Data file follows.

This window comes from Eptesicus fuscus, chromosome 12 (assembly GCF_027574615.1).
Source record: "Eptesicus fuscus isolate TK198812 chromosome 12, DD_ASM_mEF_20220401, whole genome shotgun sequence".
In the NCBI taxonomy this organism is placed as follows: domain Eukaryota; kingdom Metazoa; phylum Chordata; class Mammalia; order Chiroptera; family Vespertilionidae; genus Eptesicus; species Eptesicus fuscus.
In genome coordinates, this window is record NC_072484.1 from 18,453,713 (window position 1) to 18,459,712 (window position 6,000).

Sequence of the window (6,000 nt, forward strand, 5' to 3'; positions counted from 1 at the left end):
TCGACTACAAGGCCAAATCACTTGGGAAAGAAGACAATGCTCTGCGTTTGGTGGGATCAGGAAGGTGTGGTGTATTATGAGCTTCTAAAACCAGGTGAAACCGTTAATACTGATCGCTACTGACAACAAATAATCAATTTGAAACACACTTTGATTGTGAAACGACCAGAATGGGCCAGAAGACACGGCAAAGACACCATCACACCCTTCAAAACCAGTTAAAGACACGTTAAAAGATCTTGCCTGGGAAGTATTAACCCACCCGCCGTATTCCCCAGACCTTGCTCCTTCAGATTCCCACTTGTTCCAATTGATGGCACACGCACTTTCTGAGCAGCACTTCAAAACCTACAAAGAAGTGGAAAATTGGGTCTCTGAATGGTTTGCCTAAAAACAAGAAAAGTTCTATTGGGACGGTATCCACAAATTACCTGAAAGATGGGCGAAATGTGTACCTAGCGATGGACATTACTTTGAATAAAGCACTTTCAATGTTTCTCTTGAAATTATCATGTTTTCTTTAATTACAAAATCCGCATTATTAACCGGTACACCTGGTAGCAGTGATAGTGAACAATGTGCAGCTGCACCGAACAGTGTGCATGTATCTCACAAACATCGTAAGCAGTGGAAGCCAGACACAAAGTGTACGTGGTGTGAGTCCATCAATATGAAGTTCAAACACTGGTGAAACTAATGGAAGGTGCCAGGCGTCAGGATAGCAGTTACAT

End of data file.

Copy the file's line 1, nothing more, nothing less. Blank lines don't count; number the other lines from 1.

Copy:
This window comes from Eptesicus fuscus, chromosome 12 (assembly GCF_027574615.1).